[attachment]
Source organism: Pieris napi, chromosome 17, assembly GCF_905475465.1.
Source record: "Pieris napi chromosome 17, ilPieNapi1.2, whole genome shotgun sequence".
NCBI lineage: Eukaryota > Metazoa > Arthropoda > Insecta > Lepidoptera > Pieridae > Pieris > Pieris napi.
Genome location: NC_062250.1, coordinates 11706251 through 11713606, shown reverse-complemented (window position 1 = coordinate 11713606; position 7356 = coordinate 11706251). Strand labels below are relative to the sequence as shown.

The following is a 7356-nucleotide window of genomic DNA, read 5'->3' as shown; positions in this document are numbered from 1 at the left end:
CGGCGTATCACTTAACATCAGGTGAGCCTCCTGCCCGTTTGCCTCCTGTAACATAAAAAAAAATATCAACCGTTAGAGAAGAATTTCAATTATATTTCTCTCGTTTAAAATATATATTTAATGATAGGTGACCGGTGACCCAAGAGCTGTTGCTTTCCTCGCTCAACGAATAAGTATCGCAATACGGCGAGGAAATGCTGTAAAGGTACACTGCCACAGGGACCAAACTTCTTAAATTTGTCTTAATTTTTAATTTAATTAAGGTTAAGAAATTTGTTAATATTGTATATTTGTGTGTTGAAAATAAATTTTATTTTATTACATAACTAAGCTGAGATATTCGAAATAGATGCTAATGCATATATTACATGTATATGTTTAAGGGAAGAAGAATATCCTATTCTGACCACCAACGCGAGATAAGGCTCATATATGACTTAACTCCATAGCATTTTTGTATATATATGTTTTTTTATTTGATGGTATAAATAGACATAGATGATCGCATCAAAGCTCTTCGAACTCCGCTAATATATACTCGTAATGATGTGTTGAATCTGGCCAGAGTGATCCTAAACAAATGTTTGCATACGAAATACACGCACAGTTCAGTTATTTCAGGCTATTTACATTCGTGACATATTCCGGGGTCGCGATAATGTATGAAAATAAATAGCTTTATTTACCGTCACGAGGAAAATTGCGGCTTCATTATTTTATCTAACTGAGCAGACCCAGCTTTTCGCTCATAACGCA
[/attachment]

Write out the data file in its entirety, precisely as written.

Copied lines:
Source organism: Pieris napi, chromosome 17, assembly GCF_905475465.1.
Source record: "Pieris napi chromosome 17, ilPieNapi1.2, whole genome shotgun sequence".
NCBI lineage: Eukaryota > Metazoa > Arthropoda > Insecta > Lepidoptera > Pieridae > Pieris > Pieris napi.
Genome location: NC_062250.1, coordinates 11706251 through 11713606, shown reverse-complemented (window position 1 = coordinate 11713606; position 7356 = coordinate 11706251). Strand labels below are relative to the sequence as shown.

The following is a 7356-nucleotide window of genomic DNA, read 5'->3' as shown; positions in this document are numbered from 1 at the left end:
CGGCGTATCACTTAACATCAGGTGAGCCTCCTGCCCGTTTGCCTCCTGTAACATAAAAAAAAATATCAACCGTTAGAGAAGAATTTCAATTATATTTCTCTCGTTTAAAATATATATTTAATGATAGGTGACCGGTGACCCAAGAGCTGTTGCTTTCCTCGCTCAACGAATAAGTATCGCAATACGGCGAGGAAATGCTGTAAAGGTACACTGCCACAGGGACCAAACTTCTTAAATTTGTCTTAATTTTTAATTTAATTAAGGTTAAGAAATTTGTTAATATTGTATATTTGTGTGTTGAAAATAAATTTTATTTTATTACATAACTAAGCTGAGATATTCGAAATAGATGCTAATGCATATATTACATGTATATGTTTAAGGGAAGAAGAATATCCTATTCTGACCACCAACGCGAGATAAGGCTCATATATGACTTAACTCCATAGCATTTTTGTATATATATGTTTTTTTATTTGATGGTATAAATAGACATAGATGATCGCATCAAAGCTCTTCGAACTCCGCTAATATATACTCGTAATGATGTGTTGAATCTGGCCAGAGTGATCCTAAACAAATGTTTGCATACGAAATACACGCACAGTTCAGTTATTTCAGGCTATTTACATTCGTGACATATTCCGGGGTCGCGATAATGTATGAAAATAAATAGCTTTATTTACCGTCACGAGGAAAATTGCGGCTTCATTATTTTATCTAACTGAGCAGACCCAGCTTTTCGCTCATAACGCA